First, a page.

Michael: I really like Wes Anderson movies.

Yes! Thanks you, I love Wes.

Michael: Ya, I love them. The Life Aquatic is easily one of my favorite movies.

Nate: The Royal Tenenbaums.

Michael: Tenenbaums, ya. But, a lot of people rate The Royal Tenenbaums as his best, but for me, I’m a big fan of The Life Aquatic. That’s the one that resonates the most with me.

Photographer Aaron: It’s his funniest.

It’s Bill Murray…

Aaron: Seriously, just put Bill Murray front and center and see what happens. (everyone laughs)

Michael: It’s really great. Even Fantastic Mr. Fox is genius. That truly inspires me. If someone can think up a way to make the human condition look and feel the way he does, then I better be able to do the same with music or I should just stop.

Photographer Aaron: We actually feel really guilty because we’re huge Wes fans, but we’ve been too poor to see Fantastic yet.

Nate: It’s phenomenal

Michael: Ya, it’s awesome.

Nate: I’d say it’s in my top 5 favorite films.

I feel like a terrible fan. We need to go see it immediately. Before we jump off film, anyone else?

Aaron: I really like the Coen Brothers. I haven’t seen Fargo yet.

Oh man, you have to. It’s a classic.

Aaron: Also, of course The Big Lebowski was awesome, Raising Arizona was awesome, and I really loved No Country for Old Men.

That’s their masterpiece.

Aaron: (laughs) You’re not kidding.

Did you notice the complete lack of soundtrack?

Everyone: Yes!

Aaron: It’s crazy. The most amazing part to me, or at least the part that sticks out the most, is Tommy Lee Jones’ monologue at the end. About his dream.

Do you remember the first time you saw the ending, when it just cuts to black?

Aaron: I don’t know how I made it home that night. (everyone laughs)

Evan: That’s a great film.

Michael: Really.

Well, I guess we should probably go back to music questions. This is a weird one, one I can’t really answer myself. Do you think that music is more powerful to the musician, as its being written and played, or to the listener, as its being received and interpreted?

Michael: I think…

Aaron: Don’t say both. (everyone laughs)

Mark: I say musician.

Aaron: I think it’ different for everybody.

Nate: I think it’s the listener, honestly.

Michael: I think it’s the listener too.

Nate: When you write something, its super powerful to you. sometimes it’s a way to grieve, a way to mourn, a process of getting through something, sometimes it brings you joy. But, that’s very timely and conditional. I mean, it will always mean something to you, but its always going to hit someone brand new over the head.

Michael: In a different way too. People are always going to take music completely differently, being that everyone is unique. I agree with it being the listener though. I feel like when I’m writing songs, if I’m not creating something that’s lasting, or that’s going to take someone, kind of, by the scruff of their neck and transport them to some moment in their life, then I don’t know why I’m doing it. I think if I’m just doing it for me, and there’s definitely a time and place for that, but I think that music is meant to be shared. So, if it’s not more powerful to the listener than it is to me, then I’m not doing it well enough.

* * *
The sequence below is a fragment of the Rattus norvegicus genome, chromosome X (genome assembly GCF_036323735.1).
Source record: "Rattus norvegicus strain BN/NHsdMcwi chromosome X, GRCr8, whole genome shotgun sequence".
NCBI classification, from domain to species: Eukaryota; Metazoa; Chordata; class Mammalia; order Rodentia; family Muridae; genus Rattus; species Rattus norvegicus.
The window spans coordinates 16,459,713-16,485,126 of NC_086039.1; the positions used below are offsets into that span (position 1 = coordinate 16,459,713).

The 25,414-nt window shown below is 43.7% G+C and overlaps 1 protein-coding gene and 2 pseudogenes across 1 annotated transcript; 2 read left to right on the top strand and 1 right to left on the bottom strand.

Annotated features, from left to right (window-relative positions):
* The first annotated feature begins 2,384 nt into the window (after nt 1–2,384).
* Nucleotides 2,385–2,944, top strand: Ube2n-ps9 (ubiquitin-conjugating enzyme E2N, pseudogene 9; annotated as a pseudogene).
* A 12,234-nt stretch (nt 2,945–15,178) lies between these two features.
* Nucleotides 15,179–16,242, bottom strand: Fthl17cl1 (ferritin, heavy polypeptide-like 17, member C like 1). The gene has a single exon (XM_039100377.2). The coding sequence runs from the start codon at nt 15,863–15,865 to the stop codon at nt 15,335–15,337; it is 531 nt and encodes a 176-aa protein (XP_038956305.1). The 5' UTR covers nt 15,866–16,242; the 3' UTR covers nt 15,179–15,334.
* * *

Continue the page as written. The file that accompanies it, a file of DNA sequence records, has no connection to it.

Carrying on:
Aaron: It depends on the artist, too. Like, the Black Keys. One of their albums was done entirely in one of two takes, where they’re just feeling it and laying it down. But, then there’s bands like Radiohead, where, for instance, I’ve read interviews about when they were making Kid A, it just destroyed them because they spent like a year and half in the studio. So, to me, music is like making a mosaic of photographs. You’re up there, doing all the photographs, but when the audience looks at it from a distance, what do they really see? You know, what stands out?

You’ve mentioned your faith. For people that don’t have faith, for those that don’t have religion, do you think that music, or art in general, has the depth to fill that void?

Evan: I don’t know if it can fill it completely, but I think it can give you the feeling of being fulfilled.

Michael: Ya,I don’t think so either. I think it comes down to purpose; I don’t think someone else’s work can give you purpose in life. I think that it can help you to relate to situations in your life, which is really important, and I think a big part of religion’s job is just that. But, I don’t think it can take you as deep as religion is supposed to, in its best form. I know people pervert it all the time, and do things in the name of god that should never be done. But, I think religion in its best form can take you to a place that music in and of itself cannot. I think it can help you to cope, but I think there’s still a void there that can’t be breached.